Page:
Smith: “We would set timers and go to Smith’s and stand in line for tickets. I would get there hours early because they would sell out in minutes. We would always get middle-of-the-road seats. Never the nosebleeds, but never the most expensive.

“The night of the show we were all decked out in our Backstreet wear, and a security guard came up to us and said really quietly, ‘Do you want to come down to the front? Please don’t freak out. Be really quiet. Come down, follow me.’

“He led us to the floor, like 12 rows back. One of the Backstreet Boys touched my hand and I didn’t wash my hand for a week. It was one of those experiences I will remember for the rest of my life.”

Opening act “This Is Us” fans may not have remembered was the opening act: Mandy Moore

Downslide: March 8 and 10, 2001

What the R-J said: Are the Backstreet Boys over? The once-royal pop group played to 10,000 fans in a 13,500-seat concert hall. … The mood before Thursday’s concert was quietly spooky.

Smith: “I specifically remember that one being my favorite. The ‘Black & Blue’ concert was a lot less showy, but it was for the fans who genuinely followed them. A little less hyped and a little more focused on their music.”

Backstreet Boy who stepped out for a side gig at the House of Blues, adopting a British accent and an alter ego, Johnny No Name: A.J. McLean.

McCoy: “Laura Herlovich (who did publicity for her father, entertainer Clint Holmes) got me into all kinds of stuff. There was a fan event done like a press conference, where I gave A.J. my hat. He always wore hats, so we had it set up to where I would give him a hat from (the coincidentally named) AJ’s steakhouse in the Hard Rock.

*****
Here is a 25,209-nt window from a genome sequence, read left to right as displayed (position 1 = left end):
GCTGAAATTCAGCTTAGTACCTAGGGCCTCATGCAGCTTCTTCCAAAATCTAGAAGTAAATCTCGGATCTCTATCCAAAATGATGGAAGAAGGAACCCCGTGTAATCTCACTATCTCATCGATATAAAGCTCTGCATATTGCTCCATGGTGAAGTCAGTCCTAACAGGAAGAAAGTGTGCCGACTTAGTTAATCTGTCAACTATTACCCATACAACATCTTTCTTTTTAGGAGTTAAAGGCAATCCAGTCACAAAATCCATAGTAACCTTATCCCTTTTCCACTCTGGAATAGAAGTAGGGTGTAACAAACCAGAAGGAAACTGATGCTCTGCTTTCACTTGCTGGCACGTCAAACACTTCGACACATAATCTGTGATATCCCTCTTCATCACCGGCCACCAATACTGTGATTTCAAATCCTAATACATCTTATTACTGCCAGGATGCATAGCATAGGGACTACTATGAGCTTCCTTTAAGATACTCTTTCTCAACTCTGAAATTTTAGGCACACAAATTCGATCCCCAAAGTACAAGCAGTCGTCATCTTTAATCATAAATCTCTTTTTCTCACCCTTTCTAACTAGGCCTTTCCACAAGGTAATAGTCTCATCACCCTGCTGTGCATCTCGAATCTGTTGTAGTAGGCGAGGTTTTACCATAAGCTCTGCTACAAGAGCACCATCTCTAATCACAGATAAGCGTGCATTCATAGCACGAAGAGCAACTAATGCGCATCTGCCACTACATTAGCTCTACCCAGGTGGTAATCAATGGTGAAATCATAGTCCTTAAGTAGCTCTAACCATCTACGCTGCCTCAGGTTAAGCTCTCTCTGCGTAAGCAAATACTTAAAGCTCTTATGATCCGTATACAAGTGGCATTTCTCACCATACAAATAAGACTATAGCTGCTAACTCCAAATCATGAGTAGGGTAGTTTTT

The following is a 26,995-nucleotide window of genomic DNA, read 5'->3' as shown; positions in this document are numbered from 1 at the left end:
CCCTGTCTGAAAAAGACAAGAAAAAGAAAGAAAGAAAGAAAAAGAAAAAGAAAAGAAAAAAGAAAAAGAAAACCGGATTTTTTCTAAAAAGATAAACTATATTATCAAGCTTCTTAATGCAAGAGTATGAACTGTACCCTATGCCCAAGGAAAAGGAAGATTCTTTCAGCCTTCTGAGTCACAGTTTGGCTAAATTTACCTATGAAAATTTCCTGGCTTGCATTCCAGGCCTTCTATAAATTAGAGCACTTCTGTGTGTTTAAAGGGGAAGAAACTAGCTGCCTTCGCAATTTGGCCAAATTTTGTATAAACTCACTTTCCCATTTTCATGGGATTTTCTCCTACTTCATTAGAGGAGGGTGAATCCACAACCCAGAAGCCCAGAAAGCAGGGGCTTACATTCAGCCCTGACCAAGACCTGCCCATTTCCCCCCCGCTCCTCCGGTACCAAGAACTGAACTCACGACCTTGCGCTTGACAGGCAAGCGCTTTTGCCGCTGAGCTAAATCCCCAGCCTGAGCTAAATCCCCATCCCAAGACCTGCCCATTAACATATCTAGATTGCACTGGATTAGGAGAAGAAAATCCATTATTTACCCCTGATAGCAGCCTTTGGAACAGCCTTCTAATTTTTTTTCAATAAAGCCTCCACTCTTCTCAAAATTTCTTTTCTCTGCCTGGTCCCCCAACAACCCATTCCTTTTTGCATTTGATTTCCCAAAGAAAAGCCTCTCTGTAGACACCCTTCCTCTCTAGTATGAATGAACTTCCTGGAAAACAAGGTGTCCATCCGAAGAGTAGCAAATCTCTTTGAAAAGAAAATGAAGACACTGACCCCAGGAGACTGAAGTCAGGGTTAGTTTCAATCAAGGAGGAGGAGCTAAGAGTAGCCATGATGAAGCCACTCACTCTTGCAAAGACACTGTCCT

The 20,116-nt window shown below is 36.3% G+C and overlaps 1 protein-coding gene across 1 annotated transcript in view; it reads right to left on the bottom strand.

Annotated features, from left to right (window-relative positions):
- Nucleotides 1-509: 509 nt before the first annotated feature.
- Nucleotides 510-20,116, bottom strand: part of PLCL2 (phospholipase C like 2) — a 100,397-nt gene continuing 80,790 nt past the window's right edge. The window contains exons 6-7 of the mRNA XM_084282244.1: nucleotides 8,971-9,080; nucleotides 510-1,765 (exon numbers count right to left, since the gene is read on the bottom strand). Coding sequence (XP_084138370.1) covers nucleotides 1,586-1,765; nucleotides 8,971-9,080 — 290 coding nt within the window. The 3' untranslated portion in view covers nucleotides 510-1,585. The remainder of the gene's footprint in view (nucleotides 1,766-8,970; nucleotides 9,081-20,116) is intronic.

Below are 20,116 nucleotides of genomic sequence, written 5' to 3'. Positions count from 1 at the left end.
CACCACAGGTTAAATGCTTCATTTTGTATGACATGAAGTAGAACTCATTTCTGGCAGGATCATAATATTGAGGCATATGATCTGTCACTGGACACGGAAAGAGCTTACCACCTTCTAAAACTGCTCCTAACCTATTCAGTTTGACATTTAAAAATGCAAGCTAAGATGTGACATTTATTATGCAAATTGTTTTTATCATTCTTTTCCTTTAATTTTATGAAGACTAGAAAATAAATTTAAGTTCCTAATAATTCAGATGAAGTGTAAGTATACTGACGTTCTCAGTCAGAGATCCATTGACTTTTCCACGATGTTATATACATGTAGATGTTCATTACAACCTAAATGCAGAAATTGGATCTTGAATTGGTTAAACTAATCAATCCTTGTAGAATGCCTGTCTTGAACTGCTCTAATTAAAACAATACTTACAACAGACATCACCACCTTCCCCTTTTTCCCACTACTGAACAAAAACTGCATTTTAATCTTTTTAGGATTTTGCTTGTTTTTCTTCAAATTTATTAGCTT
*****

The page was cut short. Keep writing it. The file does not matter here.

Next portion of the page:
“I asked him if he wanted to trade a hat, but of course this was the time he wasn’t wearing a hat. But I was so nervous I stuck to my script and gave him the hat.”

Demise and resurrection: October 2001-May 2014

What the R-J said: The Backstreet Boys’ Aug. 17 (2001) concert at the MGM Grand Garden has been postponed and reset for Oct. 19. A Tuesday announcement said band member A.J. McLean needed more time to battle alcoholism and depression.

Mondell: “I did go to the newest one (Planet Hollywood, May 2014) and you still know every song and every word. You don’t forget it. It’s really funny. And everyone’s our age, that’s the funniest thing. Everyone’s in their 30s or older and singing the Backstreet Boys songs. It also ages you, because you look around and think, ‘OK, this is ridiculous.’

“I really was surprised, because I saw New Kids at (the same theater) and they seemed really old and worn out. It was like they couldn’t do it anymore. But Backstreet, they were older, but they really did a great job. I was impressed at how they were still dancing, still singing and jumping around the whole time.”

McCoy: “I’m excited and I’ll go with my girlfriends and we’ll relive our youth. But if it was ’NSync? I’d be like, on the floor dying.”

Read more from Mike Weatherford at reviewjournal.com. Contact him at mweatherford@reviewjournal.com and follow @Mikeweatherford on Twitter.